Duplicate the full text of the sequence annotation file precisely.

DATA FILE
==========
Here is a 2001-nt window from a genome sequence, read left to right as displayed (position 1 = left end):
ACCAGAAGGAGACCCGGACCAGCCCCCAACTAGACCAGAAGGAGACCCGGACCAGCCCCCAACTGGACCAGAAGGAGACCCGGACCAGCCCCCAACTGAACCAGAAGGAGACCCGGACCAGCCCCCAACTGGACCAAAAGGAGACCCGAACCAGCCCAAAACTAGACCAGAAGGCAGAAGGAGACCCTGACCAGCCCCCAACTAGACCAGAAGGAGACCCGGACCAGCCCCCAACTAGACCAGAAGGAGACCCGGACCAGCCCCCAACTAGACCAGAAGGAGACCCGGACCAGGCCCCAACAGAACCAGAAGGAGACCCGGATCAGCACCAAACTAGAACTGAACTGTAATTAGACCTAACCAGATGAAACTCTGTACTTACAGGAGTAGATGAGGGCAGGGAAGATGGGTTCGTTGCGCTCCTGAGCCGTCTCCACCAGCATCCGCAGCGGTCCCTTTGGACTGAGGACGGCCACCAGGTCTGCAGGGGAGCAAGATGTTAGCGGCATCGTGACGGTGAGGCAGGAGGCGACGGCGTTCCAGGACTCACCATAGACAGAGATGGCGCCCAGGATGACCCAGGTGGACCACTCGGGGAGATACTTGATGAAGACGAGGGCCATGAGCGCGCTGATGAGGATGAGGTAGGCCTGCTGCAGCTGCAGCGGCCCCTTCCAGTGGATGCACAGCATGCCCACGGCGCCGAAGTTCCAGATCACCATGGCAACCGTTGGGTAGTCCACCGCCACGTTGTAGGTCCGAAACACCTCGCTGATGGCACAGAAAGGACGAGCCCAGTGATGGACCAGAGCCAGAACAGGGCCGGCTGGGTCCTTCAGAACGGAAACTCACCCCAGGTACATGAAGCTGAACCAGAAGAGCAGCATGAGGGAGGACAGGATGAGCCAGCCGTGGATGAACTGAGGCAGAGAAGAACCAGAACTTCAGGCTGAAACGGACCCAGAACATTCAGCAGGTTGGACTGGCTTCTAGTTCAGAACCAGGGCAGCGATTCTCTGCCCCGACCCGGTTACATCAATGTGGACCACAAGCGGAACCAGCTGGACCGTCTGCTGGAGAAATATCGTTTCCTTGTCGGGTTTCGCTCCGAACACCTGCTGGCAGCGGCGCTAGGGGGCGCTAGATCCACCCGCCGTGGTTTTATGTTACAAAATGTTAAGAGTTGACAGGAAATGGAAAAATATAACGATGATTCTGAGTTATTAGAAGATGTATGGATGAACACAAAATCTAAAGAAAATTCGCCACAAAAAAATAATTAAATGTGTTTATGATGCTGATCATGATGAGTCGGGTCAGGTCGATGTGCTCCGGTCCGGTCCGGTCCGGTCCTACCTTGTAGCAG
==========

Here is a 2001-nt window from a genome sequence, read left to right as displayed (position 1 = left end):
ACCAGAAGGAGACCCGGACCAGCCCCCAACTAGACCAGAAGGAGACCCGGACCAGCCCCCAACTGGACCAGAAGGAGACCCGGACCAGCCCCCAACTGAACCAGAAGGAGACCCGGACCAGCCCCCAACTGGACCAAAAGGAGACCCGAACCAGCCCAAAACTAGACCAGAAGGCAGAAGGAGACCCTGACCAGCCCCCAACTAGACCAGAAGGAGACCCGGACCAGCCCCCAACTAGACCAGAAGGAGACCCGGACCAGCCCCCAACTAGACCAGAAGGAGACCCGGACCAGGCCCCAACAGAACCAGAAGGAGACCCGGATCAGCACCAAACTAGAACTGAACTGTAATTAGACCTAACCAGATGAAACTCTGTACTTACAGGAGTAGATGAGGGCAGGGAAGATGGGTTCGTTGCGCTCCTGAGCCGTCTCCACCAGCATCCGCAGCGGTCCCTTTGGACTGAGGACGGCCACCAGGTCTGCAGGGGAGCAAGATGTTAGCGGCATCGTGACGGTGAGGCAGGAGGCGACGGCGTTCCAGGACTCACCATAGACAGAGATGGCGCCCAGGATGACCCAGGTGGACCACTCGGGGAGATACTTGATGAAGACGAGGGCCATGAGCGCGCTGATGAGGATGAGGTAGGCCTGCTGCAGCTGCAGCGGCCCCTTCCAGTGGATGCACAGCATGCCCACGGCGCCGAAGTTCCAGATCACCATGGCAACCGTTGGGTAGTCCACCGCCACGTTGTAGGTCCGAAACACCTCGCTGATGGCACAGAAAGGACGAGCCCAGTGATGGACCAGAGCCAGAACAGGGCCGGCTGGGTCCTTCAGAACGGAAACTCACCCCAGGTACATGAAGCTGAACCAGAAGAGCAGCATGAGGGAGGACAGGATGAGCCAGCCGTGGATGAACTGAGGCAGAGAAGAACCAGAACTTCAGGCTGAAACGGACCCAGAACATTCAGCAGGTTGGACTGGCTTCTAGTTCAGAACCAGGGCAGCGATTCTCTGCCCCGACCCGGTTACATCAATGTGGACCACAAGCGGAACCAGCTGGACCGTCTGCTGGAGAAATATCGTTTCCTTGTCGGGTTTCGCTCCGAACACCTGCTGGCAGCGGCGCTAGGGGGCGCTAGATCCACCCGCCGTGGTTTTATGTTACAAAATGTTAAGAGTTGACAGGAAATGGAAAAATATAACGATGATTCTGAGTTATTAGAAGATGTATGGATGAACACAAAATCTAAAGAAAATTCGCCACAAAAAAATAATTAAATGTGTTTATGATGCTGATCATGATGAGTCGGGTCAGGTCGATGTGCTCCGGTCCGGTCCGGTCCGGTCCTACCTTGTAGCAG